WELLINGTON, Fla. — A 12-year-old boy who is being credited with saving the life of his behavioral therapist said he learned the lifesaving technique he used by watching “Stranger Things.”
Austen MacMillan, 12, was at a Palm Beach County pool earlier this month working with his therapist, Jason Piquette, WPTV reported.
The pair frequent the pool to work on swimming, building confidence and building strength.
Part of their swim outings often include challenging each other to hold their breath underwater.
“We both held our breath like for a minute, a minute and a half,” Piquette told WPTV. “And I said, ‘OK, I am going to do it one more time and like try to get to two and a half minutes.’ And I said to him, ‘Just tap on me when I’m about a minute 40.’”
But Piquette floated to the deep end of the pool, losing consciousness and his lungs filling with water.
About five minutes later, Austen realized something was wrong and pulled Piquette to the shallow end, USA Today reported.
Austen had tried finding help at two neighbors’ houses and even tried calling 911 on Piquette’s phone, but couldn’t get it unlocked because the screen was broken.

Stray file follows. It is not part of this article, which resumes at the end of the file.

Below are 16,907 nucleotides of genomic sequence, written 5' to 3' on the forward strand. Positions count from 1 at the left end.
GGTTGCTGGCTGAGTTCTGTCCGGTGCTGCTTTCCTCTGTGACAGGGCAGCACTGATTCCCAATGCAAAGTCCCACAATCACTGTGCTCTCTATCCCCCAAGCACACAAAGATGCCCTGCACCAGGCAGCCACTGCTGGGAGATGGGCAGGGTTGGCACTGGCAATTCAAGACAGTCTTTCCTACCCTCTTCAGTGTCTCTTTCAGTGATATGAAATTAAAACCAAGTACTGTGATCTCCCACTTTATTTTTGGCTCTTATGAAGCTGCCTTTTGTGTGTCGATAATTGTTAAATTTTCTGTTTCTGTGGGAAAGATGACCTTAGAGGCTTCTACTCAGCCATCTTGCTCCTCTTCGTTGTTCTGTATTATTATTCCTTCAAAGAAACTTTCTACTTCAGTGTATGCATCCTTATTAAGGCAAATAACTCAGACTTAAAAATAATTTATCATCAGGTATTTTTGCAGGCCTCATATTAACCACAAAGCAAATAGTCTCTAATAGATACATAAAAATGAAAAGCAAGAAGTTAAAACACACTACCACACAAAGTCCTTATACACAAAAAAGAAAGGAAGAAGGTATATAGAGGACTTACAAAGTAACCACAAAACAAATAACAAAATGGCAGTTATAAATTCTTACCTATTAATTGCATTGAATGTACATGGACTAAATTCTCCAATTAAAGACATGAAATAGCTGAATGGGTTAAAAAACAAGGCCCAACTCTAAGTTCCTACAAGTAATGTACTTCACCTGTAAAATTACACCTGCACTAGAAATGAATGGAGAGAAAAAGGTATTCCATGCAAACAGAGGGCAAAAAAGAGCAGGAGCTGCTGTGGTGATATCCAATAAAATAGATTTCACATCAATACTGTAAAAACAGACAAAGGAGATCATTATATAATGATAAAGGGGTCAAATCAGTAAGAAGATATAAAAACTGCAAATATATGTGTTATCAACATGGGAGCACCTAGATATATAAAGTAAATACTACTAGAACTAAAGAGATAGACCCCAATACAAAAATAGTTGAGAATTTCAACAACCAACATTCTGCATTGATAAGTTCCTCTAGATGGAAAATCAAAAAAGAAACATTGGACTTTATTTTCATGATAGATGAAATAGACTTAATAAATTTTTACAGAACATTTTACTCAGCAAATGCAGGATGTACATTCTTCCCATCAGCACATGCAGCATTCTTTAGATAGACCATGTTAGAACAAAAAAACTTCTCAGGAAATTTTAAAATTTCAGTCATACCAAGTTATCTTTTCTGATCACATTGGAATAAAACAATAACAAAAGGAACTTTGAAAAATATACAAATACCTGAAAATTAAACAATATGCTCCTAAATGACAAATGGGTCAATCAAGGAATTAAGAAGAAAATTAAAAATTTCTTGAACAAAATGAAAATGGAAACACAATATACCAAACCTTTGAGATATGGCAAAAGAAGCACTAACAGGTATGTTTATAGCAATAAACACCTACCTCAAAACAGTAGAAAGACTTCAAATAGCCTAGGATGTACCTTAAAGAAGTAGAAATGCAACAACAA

So the pre-teen started doing CPR, mimicking what he saw on “Stranger Things” when Winona Ryder’s Joyce and David Harbour’s Hopper did chest compressions on Will, played by Noah Schnapp, according to USA Today.
“I was doing the compressions, but I wasn’t doing the breathing. You woke up a few minutes later,” Austen told Piquette, according to WPTV.
Shortly after starting, Piquette woke up and threw up water and blood, USA Today reported.
Austen’s father returned home after Piquette was revived, and called 911. Piquette was taken to an area hospital’s intensive care unit and put on 100% oxygen for a night.
“Every doctor, everyone, has said I should be dead,” Piquette told WPTV. “I am so grateful to be alive, and so grateful that Austen stepped up and saved me.”